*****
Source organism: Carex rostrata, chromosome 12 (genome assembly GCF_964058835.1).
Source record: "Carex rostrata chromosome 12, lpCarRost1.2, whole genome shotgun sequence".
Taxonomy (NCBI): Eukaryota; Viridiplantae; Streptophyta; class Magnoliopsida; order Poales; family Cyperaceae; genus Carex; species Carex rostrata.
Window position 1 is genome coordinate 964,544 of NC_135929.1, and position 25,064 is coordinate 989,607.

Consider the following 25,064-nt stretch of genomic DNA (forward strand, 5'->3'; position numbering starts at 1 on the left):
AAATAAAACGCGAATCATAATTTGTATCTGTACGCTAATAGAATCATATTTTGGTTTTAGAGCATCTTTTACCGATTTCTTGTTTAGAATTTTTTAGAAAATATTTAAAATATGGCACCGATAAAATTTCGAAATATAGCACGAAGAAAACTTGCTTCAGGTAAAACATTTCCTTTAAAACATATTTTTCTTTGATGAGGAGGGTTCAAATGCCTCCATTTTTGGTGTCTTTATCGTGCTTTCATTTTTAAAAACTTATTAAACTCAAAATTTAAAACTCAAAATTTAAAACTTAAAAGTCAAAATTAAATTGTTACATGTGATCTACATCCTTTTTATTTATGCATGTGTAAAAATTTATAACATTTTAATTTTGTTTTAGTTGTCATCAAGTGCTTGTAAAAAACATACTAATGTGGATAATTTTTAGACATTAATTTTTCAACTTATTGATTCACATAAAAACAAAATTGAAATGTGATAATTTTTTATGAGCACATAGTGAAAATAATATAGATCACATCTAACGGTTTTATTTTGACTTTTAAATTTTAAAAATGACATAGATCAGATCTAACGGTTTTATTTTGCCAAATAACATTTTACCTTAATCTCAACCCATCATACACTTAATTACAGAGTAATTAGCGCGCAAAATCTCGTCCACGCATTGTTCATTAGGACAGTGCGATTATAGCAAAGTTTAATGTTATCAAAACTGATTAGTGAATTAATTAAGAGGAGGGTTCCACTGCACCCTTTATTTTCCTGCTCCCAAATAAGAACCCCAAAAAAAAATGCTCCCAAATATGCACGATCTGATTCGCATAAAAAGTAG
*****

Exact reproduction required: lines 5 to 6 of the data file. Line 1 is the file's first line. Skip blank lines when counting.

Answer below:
Consider the following 25,064-nt stretch of genomic DNA (forward strand, 5'->3'; position numbering starts at 1 on the left):
AAATAAAACGCGAATCATAATTTGTATCTGTACGCTAATAGAATCATATTTTGGTTTTAGAGCATCTTTTACCGATTTCTTGTTTAGAATTTTTTAGAAAATATTTAAAATATGGCACCGATAAAATTTCGAAATATAGCACGAAGAAAACTTGCTTCAGGTAAAACATTTCCTTTAAAACATATTTTTCTTTGATGAGGAGGGTTCAAATGCCTCCATTTTTGGTGTCTTTATCGTGCTTTCATTTTTAAAAACTTATTAAACTCAAAATTTAAAACTCAAAATTTAAAACTTAAAAGTCAAAATTAAATTGTTACATGTGATCTACATCCTTTTTATTTATGCATGTGTAAAAATTTATAACATTTTAATTTTGTTTTAGTTGTCATCAAGTGCTTGTAAAAAACATACTAATGTGGATAATTTTTAGACATTAATTTTTCAACTTATTGATTCACATAAAAACAAAATTGAAATGTGATAATTTTTTATGAGCACATAGTGAAAATAATATAGATCACATCTAACGGTTTTATTTTGACTTTTAAATTTTAAAAATGACATAGATCAGATCTAACGGTTTTATTTTGCCAAATAACATTTTACCTTAATCTCAACCCATCATACACTTAATTACAGAGTAATTAGCGCGCAAAATCTCGTCCACGCATTGTTCATTAGGACAGTGCGATTATAGCAAAGTTTAATGTTATCAAAACTGATTAGTGAATTAATTAAGAGGAGGGTTCCACTGCACCCTTTATTTTCCTGCTCCCAAATAAGAACCCCAAAAAAAAATGCTCCCAAATATGCACGATCTGATTCGCATAAAAAGTAG